Examination at autopsy as well failed to reveal any differences between the animals kept in glycolized air and those living in the ordinary room atmosphere. Extensive histological study of the lungs done to determine whether the glycol had produced any generalized or local irritation indicated absence of irritation. The liver, spleen, kidneys and bone marrow were also normal. Thus the results of these experiments along with the absence of any observed ill effects when patients were exposed to propyleneglycol vapors for months at a time provide assurance that air containing these vapors in amounts up to the saturation point is completely harmless. Propylene has been known to be essentially non-toxic [13,14].However since this was an animal study, further human studies need to be conducted to check the effects of inhalation of PG in e-cigarettes.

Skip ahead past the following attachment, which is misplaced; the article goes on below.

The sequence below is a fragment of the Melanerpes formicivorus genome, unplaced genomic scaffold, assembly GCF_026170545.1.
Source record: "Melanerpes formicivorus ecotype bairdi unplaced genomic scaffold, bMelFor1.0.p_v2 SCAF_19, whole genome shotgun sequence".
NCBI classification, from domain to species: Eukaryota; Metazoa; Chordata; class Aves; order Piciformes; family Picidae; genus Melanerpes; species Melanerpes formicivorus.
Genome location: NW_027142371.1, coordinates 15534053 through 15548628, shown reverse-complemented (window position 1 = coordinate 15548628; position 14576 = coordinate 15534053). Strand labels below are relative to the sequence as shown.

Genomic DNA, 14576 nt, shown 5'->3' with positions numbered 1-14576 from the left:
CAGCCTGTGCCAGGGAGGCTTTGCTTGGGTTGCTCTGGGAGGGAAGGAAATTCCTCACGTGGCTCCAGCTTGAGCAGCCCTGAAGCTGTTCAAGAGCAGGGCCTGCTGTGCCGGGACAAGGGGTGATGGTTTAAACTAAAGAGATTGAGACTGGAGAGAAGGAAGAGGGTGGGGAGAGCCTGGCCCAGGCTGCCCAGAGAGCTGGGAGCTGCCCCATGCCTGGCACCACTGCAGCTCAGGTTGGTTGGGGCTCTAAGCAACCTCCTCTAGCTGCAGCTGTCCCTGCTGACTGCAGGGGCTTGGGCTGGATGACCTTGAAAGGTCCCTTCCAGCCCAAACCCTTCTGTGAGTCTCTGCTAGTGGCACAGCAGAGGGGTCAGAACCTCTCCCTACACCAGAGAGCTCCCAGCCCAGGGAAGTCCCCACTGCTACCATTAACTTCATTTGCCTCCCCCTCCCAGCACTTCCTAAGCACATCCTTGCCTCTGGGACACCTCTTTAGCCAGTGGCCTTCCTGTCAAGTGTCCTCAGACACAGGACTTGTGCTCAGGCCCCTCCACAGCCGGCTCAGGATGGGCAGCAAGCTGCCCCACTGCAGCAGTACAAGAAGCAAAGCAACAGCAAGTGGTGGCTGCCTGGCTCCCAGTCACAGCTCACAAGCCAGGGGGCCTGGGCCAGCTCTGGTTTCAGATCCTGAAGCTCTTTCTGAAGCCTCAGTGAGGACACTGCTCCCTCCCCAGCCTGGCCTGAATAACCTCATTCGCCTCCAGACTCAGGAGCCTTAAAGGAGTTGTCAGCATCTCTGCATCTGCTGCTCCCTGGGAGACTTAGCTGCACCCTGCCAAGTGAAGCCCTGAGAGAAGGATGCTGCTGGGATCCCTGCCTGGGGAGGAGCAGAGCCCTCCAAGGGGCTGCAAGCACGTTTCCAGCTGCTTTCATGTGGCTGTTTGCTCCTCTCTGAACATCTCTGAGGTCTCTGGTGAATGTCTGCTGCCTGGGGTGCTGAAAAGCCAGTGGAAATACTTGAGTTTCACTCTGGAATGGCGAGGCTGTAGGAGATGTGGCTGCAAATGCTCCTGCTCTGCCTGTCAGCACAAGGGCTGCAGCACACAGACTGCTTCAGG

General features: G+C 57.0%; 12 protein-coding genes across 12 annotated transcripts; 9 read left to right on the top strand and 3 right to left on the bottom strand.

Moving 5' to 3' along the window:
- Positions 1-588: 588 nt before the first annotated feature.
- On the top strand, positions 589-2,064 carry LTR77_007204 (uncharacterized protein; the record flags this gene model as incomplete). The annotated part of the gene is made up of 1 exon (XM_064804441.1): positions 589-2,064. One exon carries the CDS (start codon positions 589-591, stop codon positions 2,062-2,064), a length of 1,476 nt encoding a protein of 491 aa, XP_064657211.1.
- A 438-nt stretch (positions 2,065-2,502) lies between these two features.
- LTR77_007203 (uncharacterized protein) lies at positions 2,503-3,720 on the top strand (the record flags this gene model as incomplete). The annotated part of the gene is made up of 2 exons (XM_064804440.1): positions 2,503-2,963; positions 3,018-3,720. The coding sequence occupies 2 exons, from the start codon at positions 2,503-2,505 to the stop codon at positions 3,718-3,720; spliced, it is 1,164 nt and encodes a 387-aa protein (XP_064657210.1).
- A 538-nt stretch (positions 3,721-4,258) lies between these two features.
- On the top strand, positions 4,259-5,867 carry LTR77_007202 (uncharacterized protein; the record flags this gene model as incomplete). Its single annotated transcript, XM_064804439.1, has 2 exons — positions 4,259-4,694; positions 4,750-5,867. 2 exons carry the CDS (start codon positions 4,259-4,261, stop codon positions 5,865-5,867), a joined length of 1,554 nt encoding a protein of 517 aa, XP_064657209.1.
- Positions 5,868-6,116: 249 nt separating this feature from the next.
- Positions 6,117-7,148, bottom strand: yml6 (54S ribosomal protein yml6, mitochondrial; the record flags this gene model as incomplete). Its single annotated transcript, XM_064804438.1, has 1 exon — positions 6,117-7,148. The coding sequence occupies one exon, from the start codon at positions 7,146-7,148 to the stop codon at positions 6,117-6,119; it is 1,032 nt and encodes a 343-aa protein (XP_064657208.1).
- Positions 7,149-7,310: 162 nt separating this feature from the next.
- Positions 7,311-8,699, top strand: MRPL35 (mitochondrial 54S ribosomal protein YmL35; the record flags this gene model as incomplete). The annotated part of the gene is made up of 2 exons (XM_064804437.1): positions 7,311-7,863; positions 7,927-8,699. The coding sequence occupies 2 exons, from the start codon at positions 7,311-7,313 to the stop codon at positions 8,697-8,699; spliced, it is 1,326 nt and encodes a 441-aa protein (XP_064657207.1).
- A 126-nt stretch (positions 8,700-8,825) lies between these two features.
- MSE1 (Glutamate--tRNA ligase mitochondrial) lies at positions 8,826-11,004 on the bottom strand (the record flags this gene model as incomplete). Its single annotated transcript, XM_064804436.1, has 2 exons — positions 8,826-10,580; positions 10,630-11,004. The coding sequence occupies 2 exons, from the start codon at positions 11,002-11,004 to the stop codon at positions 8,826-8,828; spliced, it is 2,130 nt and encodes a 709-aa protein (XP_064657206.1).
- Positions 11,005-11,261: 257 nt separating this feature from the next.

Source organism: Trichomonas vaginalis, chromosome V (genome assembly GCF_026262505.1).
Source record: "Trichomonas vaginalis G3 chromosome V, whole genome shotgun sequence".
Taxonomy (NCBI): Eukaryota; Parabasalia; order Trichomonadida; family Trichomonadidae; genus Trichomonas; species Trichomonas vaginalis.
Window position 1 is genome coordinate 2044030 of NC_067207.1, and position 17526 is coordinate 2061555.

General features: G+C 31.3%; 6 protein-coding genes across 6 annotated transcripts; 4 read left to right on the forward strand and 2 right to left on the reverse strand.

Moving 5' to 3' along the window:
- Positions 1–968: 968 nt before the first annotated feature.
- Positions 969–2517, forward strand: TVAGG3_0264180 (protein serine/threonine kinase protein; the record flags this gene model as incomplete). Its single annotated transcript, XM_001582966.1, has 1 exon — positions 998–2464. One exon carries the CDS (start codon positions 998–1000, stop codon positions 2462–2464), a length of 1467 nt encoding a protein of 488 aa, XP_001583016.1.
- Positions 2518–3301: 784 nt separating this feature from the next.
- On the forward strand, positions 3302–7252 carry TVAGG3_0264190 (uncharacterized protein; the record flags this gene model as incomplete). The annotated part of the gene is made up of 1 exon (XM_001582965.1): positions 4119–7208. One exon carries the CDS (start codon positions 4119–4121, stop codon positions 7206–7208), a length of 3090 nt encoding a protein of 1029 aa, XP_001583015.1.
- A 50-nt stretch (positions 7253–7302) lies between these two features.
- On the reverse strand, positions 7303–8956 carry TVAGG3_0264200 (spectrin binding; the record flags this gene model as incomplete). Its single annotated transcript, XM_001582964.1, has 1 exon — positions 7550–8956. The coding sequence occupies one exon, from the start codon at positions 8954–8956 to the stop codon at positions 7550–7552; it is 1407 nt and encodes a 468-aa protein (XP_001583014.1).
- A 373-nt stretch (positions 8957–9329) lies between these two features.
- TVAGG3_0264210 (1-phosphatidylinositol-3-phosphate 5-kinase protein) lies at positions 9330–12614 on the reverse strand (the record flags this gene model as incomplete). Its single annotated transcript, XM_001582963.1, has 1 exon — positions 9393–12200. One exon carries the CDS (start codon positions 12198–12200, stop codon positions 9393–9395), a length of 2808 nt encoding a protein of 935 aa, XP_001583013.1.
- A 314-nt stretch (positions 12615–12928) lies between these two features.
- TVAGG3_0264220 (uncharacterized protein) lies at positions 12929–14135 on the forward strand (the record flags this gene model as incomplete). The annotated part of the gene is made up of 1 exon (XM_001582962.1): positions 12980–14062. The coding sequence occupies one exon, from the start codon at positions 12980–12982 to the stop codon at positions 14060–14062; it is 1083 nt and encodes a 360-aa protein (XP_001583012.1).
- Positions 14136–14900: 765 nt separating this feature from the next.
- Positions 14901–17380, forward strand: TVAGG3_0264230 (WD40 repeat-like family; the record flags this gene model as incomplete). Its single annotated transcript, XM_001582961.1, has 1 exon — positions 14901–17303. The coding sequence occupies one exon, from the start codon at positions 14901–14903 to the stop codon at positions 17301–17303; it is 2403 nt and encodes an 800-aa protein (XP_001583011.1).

Wang et al.  performed studies to evaluate the potential toxicity of aerosolized cyclosporine formulated in propylene glycol when given to rats and dogs for 28days by the inhalation route. In case of rats, much higher doses of propylene glycol were evaluated (total inhaled doses of PG here were 106.2, 348.8, and 777.0mg/kg/day). The highest total inhaled dose (777.0mg/ kg/day) is approximately 7times the clinical exposure based on a pulmonary deposited dose. In case of dogs, total inhaled doses of PG were 61.7, 106.9, and 133.9mg/kg/day. Thus the exposure levels in this study were significantly higher compared to the inhaled dose of PG from e-cigarettes which are 4.29mg/ kg/day to 6.43mg/kg/day. The results from the propylene glycol vehicle arm of this 28 day inhalation toxicity studies in both rats and dogs demonstrated that there were no respiratory or systemic effects from high doses of propylene glycol relative to air controls.